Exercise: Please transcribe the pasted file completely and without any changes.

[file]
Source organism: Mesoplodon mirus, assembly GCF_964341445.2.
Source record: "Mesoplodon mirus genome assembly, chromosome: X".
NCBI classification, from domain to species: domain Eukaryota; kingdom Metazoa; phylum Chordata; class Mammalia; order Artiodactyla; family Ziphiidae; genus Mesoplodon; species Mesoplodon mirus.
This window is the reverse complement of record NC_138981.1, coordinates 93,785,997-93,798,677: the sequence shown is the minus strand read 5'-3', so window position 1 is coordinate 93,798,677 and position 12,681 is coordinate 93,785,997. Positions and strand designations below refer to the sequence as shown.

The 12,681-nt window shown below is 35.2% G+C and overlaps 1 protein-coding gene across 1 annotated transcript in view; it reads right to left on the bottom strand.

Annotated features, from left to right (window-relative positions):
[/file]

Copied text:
Source organism: Mesoplodon mirus, assembly GCF_964341445.2.
Source record: "Mesoplodon mirus genome assembly, chromosome: X".
NCBI classification, from domain to species: domain Eukaryota; kingdom Metazoa; phylum Chordata; class Mammalia; order Artiodactyla; family Ziphiidae; genus Mesoplodon; species Mesoplodon mirus.
This window is the reverse complement of record NC_138981.1, coordinates 93,785,997-93,798,677: the sequence shown is the minus strand read 5'-3', so window position 1 is coordinate 93,798,677 and position 12,681 is coordinate 93,785,997. Positions and strand designations below refer to the sequence as shown.

The 12,681-nt window shown below is 35.2% G+C and overlaps 1 protein-coding gene across 1 annotated transcript in view; it reads right to left on the bottom strand.

Annotated features, from left to right (window-relative positions):